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IT Starting Salaries to Remain Flat in 2002

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After several years of healthy pay gains, average base salaries for most IT jobs in the U.S. are expected to barely budge or even drop in 2002, according to a salary survey released this month by RHI Consulting.

Overall, starting salaries for IT pros are projected to rise an average of 0.1% next year, a sharp drop from the 8.4% overall average salary increase predicted one year ago for 2001, although there are some job categories that will see significant jumps, according to the RHI Consulting Salary Guide. RHI, based in Menlo Park, Calif., provides project and full-time IT professionals to corporations. Its study was based on an analysis of thousands of job orders managed by RHI’s U.S. offices.

Among top-level IT administrators, RHI forecasts the following:

  • Starting salaries for CIOs in the U.S. are expected to rise 0.9% to a range of $123,000 to $202,500.
  • CTOs: Up 0.2% to between $96,000 and $155,750
  • Vice President of Information Systems: Down 2.7% to between $112,250 and $168,500
  • Vice President of Technology: Down 1.9% to between $109,250 and $161,500, and
  • MIS Manager: Down 4% to between $89,000 and $120,000.

IT professionals face a vastly different world as 2002 begins than in years past. For several years running, record low unemployment caused by the dot-com boom, the growth in e-business and the strong economy had pushed IT salaries consistently higher. “With the demise of many dot-coms and an overall weakening of the economy, most pay structures have stabilized,” says Katherine Spencer Lee, executive director of RHI Consulting.

She adds that IT professionals who possess “a combination of technical expertise, interpersonal skills, business acumen and industry experience remain in strong demand and can expect continued growth in starting salaries,” Lee adds.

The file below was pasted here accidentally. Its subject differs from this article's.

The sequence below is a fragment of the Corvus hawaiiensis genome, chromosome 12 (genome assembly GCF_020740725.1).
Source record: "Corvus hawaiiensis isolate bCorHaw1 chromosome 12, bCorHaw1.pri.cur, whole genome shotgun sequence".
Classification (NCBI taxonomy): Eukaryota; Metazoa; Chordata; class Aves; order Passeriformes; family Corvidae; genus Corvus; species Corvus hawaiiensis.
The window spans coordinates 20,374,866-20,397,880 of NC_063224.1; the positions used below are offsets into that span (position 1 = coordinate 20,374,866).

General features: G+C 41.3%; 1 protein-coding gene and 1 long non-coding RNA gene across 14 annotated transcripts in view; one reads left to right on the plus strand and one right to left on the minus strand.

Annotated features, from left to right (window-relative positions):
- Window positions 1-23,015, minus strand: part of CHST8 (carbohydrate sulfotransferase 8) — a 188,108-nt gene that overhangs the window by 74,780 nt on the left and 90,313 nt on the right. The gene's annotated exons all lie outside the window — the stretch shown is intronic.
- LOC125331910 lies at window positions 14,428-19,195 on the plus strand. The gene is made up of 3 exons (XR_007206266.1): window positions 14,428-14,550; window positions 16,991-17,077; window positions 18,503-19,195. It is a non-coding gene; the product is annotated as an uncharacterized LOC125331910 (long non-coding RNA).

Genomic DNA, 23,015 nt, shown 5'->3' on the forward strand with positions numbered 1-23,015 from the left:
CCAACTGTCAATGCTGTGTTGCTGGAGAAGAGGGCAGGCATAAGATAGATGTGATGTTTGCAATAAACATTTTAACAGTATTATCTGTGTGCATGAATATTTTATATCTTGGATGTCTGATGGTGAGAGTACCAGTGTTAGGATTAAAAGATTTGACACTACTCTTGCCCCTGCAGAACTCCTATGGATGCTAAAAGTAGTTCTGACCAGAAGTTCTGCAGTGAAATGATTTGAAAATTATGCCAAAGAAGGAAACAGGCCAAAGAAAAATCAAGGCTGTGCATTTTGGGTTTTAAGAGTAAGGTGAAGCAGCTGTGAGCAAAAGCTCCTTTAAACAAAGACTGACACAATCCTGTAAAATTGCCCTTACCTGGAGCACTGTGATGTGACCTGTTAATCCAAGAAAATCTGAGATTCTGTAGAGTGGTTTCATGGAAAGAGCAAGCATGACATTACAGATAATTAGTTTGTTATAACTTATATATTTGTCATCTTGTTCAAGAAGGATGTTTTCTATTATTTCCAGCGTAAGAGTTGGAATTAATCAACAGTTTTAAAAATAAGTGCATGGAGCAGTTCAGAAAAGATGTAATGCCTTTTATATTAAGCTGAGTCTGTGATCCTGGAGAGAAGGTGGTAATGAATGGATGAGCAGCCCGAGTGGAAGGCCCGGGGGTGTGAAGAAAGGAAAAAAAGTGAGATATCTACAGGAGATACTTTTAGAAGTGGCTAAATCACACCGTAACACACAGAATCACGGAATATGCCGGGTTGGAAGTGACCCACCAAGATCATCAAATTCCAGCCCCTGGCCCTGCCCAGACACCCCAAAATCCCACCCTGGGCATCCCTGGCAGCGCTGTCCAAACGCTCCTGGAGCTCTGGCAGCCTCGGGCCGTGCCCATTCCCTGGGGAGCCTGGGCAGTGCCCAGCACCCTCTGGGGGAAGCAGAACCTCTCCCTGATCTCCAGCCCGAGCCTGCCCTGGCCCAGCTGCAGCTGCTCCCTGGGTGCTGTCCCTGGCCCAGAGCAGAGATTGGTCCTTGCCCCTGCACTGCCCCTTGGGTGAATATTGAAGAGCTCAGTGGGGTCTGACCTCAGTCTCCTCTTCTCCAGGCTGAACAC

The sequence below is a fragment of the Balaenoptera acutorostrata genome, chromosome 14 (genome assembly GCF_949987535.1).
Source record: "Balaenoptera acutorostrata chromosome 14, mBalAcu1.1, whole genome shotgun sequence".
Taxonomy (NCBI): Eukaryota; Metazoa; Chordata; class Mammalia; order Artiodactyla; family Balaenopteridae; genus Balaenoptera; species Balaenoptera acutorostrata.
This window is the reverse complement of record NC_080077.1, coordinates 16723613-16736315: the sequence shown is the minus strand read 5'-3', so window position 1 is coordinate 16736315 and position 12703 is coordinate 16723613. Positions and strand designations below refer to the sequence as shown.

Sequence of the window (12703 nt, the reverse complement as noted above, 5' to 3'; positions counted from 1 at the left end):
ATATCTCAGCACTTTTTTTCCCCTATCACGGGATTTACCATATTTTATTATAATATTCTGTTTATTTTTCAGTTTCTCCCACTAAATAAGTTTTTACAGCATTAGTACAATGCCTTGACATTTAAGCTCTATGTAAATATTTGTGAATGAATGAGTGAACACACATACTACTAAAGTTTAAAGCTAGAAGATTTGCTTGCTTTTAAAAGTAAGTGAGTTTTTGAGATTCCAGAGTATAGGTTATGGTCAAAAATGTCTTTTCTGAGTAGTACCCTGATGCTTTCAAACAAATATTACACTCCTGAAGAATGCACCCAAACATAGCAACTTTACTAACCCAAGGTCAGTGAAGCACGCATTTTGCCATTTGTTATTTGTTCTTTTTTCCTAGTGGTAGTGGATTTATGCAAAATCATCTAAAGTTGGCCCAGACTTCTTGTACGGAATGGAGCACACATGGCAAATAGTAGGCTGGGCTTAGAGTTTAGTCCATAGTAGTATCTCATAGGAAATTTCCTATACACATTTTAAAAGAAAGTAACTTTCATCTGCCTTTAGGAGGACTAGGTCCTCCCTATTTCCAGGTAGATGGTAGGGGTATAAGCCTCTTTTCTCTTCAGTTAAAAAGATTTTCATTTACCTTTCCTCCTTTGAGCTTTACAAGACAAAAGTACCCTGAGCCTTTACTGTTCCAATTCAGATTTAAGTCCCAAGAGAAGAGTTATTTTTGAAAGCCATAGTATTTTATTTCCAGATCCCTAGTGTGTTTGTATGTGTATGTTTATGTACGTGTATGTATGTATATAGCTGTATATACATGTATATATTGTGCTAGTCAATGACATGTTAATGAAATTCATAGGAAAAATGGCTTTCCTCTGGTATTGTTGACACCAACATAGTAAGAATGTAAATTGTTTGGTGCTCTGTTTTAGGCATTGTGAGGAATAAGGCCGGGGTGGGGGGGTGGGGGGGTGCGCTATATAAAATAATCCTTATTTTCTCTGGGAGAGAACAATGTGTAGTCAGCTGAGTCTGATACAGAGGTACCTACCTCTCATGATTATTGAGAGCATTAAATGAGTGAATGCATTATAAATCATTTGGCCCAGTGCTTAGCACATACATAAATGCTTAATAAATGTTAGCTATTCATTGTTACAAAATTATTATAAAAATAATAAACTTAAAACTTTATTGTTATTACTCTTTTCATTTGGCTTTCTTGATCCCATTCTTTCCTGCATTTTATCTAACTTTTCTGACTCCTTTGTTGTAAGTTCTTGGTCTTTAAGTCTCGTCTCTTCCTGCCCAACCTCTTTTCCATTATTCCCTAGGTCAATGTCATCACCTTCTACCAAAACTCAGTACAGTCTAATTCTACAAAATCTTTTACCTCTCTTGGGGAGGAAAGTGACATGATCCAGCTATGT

Not all job categories will see pay remain flat. RHI reports that for the second straight year, network security professionals will see healthy gains, as base compensation is expected to rise by 3.4%. “Safeguarding corporate data continues to be a priority for businesses; this concern is amplifying demand for IT experts who can establish and monitor security standards,” Lee says.

Jobs in the category of applications architect are expected to see the largest anticipated rise in average starting salary in 2002, 6.7%, while starting salaries for consulting and systems integration directors are expected to rise an average of 6.1%, according to the research.

Other specialty job categories that are expected to see notable increases in 2002 based on strong demand for workers include:

  • Database managers: They can expect base compensation between $83,000 and $114,000 annually, a 4.8% increase over 2001, says RHI’s report.
  • Software engineers: Average starting salaries will rise 4.7%, bringing base compensation to the range of $65,000 to $97,000.
  • Disaster recovery specialists: Starting salaries are forecast to increase 3.1% to between $57,000 and $86,000.
  • Senior help desk specialists: Base compensation will increase 4.9%, with starting salaries in the range of $45,000 to $57,000.
  • Systems administrators: Starting salaries will average between $51,000 and $72,500 annually, up 2.1% over 2001.
  • ERP integration managers: Base compensation will rise 2.9%, bringing them to the range of $76,000 to $103,250 annually.

Several industries are expected to continue to have strong demand for IT professionals in 2002, including health care, financial services and real estate.

RHI offers a download of its salary report at its Web site.

Editor’s note: This article first appeared on CIN, an site for IT executives.

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